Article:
Lets Check Battery Connectors
Once you locate your battery, before you grab any tools, theres two quick things that we could test out. The first thing is to make sure the terminal connectors are nice and tight. Give them a nice wiggle, see if it lifts up.
If your connectors move at all, make sure you tighten it up and that could solve your issue.
Even just a little bit of looseness here could cause the electricity not to flow properly, and that could cause your car not to start.
The next thing to look for is to make sure your terminals are clean and corrosion-free. You should see no corrosion on them and they shouldnt look dirty. If you do see corrosion or dirt, its important that you clean it. You can get the instruction here: How to clean battery terminal posts and connectors
How To Test A Car Battery For A Dead Cell
The batteries used in cars contain six separate cells. If a cell goes dead, the battery may appear to fully charge but wont function properly. Once a cell goes dead, the battery is bad and must be replaced. The best method to test a car battery for a dead cell is to check the specific gravity of the electrolyte fluid. Specific gravity is the density of the electrolyte fluid compared to water. The specific gravity for the electrolyte is ideally 1.265. A low specific gravity in one cell compared to other cells means it is dead.
Put safety first. Car batteries contain sulfuric acid, which can harm the eyes and skin. Wear rubber gloves and safety glasses and work in a well-ventilated area. Keep open flames away from the battery.
Disconnect the battery cables using a crescent wrench, starting with the negative battery terminal . Connect the battery to a battery charger and allow it to charge to capacity. For best results use a three-phase battery charger designed for lead acid batteries. When charging is complete, disconnect the leads to the battery charger.
Use a screwdriver to pry the plastic caps off the top of the battery. Take your time doing this so you dont damage the caps.
Read the specific gravity from the hydrometer indicator. Squeeze the bulb afterward to return the battery fluid to the cell and write the reading down.
Use The Virtual Battery Tester
The internets awesomeness is beyond dispute at this point. One reason? It has everythingand keeps getting cool, new stuff!
One example: you can now test your battery online with a virtual battery tester on Firestone Complete Auto Cares website.
The virtual battery tester tells you the batterys expected lifespan. Keep in mind that factors such as corrosion or weather can alter your batterys life expectancy and influence the tests accuracy.
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Load Test The Battery
If the battery’s state-of-charge is at 75 percent or higher or has a “good” built-in hydrometer indication, then you can load test a car battery by one of the following methods:
During the load test, the voltage on a good battery will NOT drop below the following table’s indicated voltage for the electrolyte at the temperatures shown:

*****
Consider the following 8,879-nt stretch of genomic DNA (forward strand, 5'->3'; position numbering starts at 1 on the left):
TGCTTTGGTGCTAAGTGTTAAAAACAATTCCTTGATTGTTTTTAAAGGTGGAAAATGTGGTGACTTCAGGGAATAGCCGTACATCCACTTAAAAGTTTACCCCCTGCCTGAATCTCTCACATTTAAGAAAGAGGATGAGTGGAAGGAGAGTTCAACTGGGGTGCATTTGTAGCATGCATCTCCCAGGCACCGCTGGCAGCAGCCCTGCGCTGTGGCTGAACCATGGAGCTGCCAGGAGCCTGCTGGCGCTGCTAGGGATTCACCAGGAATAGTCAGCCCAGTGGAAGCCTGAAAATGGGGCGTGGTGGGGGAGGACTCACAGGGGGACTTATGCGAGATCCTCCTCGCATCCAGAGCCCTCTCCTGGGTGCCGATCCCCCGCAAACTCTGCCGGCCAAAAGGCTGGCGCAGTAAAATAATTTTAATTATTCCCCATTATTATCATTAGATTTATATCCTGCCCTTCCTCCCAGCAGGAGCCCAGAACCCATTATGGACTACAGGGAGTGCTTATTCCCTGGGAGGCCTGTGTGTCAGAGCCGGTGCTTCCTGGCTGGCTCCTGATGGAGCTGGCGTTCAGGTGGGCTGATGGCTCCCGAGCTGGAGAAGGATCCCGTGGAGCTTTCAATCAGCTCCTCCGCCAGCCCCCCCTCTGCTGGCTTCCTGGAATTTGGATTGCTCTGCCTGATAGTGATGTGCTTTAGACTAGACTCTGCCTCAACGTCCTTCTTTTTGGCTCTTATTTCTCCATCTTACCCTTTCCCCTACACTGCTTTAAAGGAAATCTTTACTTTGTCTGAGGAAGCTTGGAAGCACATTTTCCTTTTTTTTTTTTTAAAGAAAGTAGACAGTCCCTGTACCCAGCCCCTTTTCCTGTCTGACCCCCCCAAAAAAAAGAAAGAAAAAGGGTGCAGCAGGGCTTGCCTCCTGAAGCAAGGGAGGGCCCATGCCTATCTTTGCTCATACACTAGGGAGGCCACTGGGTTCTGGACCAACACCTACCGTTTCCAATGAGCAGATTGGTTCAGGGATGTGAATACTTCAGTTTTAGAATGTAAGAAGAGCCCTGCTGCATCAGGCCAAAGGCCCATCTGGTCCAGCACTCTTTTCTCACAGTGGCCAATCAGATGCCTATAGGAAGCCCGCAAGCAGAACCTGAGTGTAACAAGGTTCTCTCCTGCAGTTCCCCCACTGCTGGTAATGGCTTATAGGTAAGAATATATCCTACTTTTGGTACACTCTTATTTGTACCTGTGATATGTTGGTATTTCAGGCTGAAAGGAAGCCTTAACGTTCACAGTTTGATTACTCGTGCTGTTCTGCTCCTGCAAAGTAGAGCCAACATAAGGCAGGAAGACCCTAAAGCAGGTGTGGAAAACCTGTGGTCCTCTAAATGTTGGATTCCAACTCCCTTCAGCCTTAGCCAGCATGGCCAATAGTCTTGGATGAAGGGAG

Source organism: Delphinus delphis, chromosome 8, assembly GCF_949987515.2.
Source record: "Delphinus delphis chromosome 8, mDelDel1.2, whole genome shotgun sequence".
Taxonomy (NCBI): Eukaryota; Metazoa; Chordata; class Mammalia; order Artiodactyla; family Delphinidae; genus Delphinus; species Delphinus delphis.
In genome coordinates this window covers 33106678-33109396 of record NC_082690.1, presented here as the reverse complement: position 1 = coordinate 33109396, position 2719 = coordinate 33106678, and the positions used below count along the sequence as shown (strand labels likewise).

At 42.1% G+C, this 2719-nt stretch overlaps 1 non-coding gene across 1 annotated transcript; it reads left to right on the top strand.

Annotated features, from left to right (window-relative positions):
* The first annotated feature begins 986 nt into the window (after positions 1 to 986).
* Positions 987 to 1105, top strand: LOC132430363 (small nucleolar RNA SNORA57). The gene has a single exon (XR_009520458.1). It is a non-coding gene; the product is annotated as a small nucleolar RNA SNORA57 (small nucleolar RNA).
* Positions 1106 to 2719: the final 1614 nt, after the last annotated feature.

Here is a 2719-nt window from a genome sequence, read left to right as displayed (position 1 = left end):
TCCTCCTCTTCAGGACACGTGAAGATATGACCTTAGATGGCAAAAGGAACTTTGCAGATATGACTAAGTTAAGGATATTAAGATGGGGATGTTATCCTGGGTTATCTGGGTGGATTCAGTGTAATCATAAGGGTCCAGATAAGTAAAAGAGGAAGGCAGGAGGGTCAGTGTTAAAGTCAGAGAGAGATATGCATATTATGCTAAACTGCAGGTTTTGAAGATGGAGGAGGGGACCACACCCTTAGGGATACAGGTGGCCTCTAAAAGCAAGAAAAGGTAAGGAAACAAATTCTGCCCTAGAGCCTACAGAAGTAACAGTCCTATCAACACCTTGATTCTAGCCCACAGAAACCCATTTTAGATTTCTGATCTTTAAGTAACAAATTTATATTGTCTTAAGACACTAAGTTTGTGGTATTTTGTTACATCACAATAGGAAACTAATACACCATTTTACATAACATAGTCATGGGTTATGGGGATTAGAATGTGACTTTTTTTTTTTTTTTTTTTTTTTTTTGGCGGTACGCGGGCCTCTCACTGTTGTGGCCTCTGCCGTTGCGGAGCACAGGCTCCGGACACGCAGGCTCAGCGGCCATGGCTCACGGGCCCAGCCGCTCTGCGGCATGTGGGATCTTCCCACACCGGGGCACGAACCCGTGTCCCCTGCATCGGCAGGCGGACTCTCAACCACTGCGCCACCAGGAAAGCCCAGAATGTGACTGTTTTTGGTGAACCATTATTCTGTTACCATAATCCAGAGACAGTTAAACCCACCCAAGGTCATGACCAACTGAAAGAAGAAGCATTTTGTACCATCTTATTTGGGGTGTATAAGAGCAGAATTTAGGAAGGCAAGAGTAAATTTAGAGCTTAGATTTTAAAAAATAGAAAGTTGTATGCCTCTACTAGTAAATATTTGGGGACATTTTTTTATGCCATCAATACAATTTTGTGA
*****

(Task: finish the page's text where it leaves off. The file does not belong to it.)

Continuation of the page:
Replacing The Car Battery Without Losing Your Settings
Instruction how to replace your battery you can find here: How to replace a car battery even without losing your settings
I hope this article was helpful. Remember, you want to try to avoid vibrations, avoid the heat, and avoid draining your battery and keeping it drained. Always keep it topped off, and thatll keep your battery lasting a good long time. Hopefully, the article was helpful. If it was, remember to chare it. And all the tools and products I used in this article are linked in the article below.
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When Your Car Wont Start A Flat Battery Is Often The Culprit Testing The Condition Of Your Battery Regularly Can Avoid Problems
While attempting to start their cars, many drivers will be familiar with the silence or muffled ignition click that indicates a flat battery. The click is audible because a flat car battery may have just enough power left to operate the switch that activates the engine starter motor but not enough to start the engine. In this guide, we explain how you can safely test a car battery to help avoid this scenario.
Car dashboard warning lights: the complete guide
If you hear the click of the switch without the engine turning over, theres a very good chance your battery could be the problem. If youre lucky, it could be a simple connection problem that can be fixed with a spanner and a dab of grease but more often than not youll need to charge the battery or replace it with a new one.
Your battery may be flat for an obvious reason, such as leaving lights or other electrical systems switched on overnight. If not, investigation will be required to determine whether theres a problem elsewhere with your car or whether the battery itself has reached the end of its life.
If youre experiencing other problems when starting your car, such as the engine turning over sluggishly when you turn the ignition key, you can ask a garage to perform a battery drop test which will highlight any problems. If the battery is nearing the end of its life, it may well be worth replacing it to avoid problems in the future.
Troubleshooting Other Causes You Should Check
If the battery is not reading the proper voltage with the multimeter, the first thing you should check is whether there is corrosion on the posts. If there is, you can disconnect the battery cable ends and terminals with sandpaper or a wire brush. Reconnect the battery cables, always starting with the positive cable first and retesting the battery, starting with step 3 on this list. Please make sure the cables are tight enough and cant be pulled off of the posts easily by hand.